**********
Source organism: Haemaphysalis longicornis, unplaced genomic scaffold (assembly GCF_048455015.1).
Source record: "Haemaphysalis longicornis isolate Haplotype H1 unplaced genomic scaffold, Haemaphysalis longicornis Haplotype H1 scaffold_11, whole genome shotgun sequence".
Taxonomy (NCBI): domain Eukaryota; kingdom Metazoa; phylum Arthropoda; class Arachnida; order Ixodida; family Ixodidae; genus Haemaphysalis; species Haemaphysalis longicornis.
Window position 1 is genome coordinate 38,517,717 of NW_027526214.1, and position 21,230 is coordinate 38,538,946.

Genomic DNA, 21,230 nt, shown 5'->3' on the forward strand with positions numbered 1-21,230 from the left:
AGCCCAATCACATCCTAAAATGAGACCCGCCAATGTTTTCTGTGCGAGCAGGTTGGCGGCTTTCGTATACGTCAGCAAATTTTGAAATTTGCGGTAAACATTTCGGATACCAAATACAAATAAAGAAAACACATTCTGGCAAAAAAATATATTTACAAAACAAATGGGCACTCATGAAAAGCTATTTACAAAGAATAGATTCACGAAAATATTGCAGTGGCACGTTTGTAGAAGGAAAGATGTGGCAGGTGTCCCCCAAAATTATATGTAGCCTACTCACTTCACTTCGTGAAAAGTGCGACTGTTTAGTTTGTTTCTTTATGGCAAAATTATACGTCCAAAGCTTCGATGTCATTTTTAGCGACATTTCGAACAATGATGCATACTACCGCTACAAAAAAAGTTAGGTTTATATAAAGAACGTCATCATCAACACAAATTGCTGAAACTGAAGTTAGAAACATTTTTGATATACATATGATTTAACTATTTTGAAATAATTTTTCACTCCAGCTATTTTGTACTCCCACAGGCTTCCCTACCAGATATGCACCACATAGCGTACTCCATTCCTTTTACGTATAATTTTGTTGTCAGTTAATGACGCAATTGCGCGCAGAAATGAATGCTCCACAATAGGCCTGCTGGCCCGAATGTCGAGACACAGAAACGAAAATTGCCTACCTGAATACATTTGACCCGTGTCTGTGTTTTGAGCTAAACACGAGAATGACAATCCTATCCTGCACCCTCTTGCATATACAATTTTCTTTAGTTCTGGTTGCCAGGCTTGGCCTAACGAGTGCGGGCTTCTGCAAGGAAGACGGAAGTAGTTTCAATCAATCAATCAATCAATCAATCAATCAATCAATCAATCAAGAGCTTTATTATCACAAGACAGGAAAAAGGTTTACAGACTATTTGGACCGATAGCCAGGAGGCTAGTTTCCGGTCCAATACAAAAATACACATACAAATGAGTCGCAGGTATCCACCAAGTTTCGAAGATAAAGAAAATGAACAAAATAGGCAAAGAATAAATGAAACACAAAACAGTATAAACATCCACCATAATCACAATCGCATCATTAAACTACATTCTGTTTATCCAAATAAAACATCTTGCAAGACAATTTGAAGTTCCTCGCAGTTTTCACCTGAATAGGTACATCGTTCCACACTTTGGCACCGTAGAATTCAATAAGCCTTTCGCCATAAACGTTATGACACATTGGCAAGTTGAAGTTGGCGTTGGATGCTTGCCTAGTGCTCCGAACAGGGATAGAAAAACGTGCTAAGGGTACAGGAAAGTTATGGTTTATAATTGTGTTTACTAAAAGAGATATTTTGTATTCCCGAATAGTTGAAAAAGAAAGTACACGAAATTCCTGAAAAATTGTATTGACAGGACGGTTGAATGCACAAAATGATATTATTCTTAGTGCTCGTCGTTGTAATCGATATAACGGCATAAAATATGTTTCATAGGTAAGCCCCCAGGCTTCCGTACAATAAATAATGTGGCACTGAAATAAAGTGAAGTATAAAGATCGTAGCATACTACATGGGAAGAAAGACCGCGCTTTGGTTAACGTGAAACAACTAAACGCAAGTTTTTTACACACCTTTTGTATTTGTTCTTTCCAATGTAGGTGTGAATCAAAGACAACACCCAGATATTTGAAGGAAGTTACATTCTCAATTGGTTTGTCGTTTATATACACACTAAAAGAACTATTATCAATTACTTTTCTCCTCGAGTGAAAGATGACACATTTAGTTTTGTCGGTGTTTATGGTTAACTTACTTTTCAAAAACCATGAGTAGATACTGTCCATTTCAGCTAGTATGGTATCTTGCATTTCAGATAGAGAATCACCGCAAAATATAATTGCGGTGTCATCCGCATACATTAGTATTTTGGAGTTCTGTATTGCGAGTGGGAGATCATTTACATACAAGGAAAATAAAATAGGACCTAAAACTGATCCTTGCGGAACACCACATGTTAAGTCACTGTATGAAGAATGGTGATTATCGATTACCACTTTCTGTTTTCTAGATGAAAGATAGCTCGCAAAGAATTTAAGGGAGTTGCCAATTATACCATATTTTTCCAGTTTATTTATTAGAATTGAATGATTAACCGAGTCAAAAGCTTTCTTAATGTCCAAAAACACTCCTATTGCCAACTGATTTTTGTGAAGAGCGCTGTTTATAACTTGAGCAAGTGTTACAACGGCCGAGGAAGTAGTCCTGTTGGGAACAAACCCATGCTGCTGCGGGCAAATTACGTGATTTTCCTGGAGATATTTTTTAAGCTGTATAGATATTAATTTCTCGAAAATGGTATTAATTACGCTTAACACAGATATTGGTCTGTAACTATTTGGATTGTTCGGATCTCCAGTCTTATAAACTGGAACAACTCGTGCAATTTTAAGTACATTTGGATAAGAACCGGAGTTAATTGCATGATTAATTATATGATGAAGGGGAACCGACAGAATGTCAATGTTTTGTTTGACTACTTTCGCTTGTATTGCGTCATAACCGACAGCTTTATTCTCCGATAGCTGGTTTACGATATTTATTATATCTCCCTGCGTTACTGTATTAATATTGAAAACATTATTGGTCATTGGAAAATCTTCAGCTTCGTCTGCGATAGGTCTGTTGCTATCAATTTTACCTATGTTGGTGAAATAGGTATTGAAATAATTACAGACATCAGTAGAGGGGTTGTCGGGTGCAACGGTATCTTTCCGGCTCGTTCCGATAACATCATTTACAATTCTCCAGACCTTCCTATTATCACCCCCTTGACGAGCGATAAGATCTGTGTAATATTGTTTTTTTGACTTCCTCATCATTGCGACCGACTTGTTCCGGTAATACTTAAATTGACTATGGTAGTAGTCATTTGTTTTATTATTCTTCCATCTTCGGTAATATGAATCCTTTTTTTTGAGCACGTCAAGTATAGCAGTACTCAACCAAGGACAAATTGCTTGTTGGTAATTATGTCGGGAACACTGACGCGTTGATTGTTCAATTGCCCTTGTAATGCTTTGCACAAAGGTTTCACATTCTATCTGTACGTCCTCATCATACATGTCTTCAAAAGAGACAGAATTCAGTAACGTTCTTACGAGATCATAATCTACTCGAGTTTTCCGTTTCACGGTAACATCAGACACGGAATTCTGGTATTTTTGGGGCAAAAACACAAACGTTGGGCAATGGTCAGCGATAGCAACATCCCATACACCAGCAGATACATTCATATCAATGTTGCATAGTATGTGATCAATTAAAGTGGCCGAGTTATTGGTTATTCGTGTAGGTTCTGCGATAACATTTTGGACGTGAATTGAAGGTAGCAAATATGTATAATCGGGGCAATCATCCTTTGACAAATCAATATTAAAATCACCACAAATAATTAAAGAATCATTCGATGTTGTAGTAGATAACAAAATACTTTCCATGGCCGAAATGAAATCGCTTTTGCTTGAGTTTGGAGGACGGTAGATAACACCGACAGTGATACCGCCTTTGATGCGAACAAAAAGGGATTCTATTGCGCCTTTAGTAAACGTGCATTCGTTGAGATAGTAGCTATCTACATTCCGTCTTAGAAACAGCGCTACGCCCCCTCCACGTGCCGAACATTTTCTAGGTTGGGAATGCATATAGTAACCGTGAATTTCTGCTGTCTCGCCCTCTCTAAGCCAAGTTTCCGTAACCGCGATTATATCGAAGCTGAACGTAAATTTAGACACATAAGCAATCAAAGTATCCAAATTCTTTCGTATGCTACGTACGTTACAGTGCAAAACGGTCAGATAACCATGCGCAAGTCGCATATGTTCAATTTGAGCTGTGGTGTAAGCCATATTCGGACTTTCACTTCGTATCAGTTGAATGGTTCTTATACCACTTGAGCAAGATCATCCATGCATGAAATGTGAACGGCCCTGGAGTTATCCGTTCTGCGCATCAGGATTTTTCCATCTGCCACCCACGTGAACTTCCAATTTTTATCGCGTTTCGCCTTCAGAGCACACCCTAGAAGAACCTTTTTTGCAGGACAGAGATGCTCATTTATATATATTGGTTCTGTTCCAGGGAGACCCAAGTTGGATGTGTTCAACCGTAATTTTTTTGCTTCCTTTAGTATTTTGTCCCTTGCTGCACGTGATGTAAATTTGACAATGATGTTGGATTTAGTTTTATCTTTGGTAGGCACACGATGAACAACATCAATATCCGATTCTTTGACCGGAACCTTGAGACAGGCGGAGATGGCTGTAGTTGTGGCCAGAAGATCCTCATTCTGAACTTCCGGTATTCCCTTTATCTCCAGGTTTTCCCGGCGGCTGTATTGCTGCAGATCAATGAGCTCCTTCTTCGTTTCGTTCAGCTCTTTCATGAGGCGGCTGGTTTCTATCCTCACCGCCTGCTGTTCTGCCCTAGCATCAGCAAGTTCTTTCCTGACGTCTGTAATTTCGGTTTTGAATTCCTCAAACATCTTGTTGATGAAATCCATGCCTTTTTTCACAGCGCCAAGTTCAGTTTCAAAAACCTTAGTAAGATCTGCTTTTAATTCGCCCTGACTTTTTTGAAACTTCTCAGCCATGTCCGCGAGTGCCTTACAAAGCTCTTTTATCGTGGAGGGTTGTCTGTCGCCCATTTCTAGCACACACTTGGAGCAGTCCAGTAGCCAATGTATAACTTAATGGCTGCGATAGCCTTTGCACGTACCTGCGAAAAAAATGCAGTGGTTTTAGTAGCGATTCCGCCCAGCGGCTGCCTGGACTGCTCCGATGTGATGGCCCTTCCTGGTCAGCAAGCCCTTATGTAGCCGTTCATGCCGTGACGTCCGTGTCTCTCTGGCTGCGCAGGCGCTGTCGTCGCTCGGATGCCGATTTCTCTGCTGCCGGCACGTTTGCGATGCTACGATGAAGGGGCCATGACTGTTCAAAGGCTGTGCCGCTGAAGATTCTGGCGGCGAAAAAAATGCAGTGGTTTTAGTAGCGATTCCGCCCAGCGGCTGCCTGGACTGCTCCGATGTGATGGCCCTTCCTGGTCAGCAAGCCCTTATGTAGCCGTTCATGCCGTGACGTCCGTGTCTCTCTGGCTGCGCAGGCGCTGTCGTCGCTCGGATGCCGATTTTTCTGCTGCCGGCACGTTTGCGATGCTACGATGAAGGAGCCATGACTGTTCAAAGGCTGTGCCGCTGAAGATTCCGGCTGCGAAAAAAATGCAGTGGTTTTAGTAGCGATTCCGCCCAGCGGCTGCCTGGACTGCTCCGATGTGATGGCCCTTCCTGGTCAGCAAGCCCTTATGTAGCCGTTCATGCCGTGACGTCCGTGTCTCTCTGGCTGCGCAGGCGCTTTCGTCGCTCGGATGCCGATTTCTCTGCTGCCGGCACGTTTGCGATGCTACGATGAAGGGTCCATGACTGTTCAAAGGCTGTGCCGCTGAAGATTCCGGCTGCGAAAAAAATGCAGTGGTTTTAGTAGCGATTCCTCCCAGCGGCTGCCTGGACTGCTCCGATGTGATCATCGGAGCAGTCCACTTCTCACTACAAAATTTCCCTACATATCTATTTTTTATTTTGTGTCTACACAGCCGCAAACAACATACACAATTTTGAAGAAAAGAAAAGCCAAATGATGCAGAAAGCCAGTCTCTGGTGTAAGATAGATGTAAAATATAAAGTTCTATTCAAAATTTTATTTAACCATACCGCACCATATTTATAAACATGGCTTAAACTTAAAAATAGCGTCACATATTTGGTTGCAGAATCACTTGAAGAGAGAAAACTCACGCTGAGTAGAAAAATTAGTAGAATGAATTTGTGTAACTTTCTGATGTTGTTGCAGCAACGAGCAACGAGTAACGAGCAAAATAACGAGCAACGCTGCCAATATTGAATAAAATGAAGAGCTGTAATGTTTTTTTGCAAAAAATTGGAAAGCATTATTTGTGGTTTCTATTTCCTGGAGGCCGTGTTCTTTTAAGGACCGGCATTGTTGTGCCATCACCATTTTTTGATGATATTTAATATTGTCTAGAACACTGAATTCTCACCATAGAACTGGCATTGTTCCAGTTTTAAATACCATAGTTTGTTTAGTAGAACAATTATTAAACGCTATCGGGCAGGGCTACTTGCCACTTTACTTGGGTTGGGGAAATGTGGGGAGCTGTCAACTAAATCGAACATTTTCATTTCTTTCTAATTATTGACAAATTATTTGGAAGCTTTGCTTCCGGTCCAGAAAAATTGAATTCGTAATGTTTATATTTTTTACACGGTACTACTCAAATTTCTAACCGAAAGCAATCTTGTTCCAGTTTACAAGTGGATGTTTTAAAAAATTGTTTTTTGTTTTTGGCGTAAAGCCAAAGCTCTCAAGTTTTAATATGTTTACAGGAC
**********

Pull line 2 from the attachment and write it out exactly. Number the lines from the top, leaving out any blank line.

Source record: "Haemaphysalis longicornis isolate Haplotype H1 unplaced genomic scaffold, Haemaphysalis longicornis Haplotype H1 scaffold_11, whole genome shotgun sequence".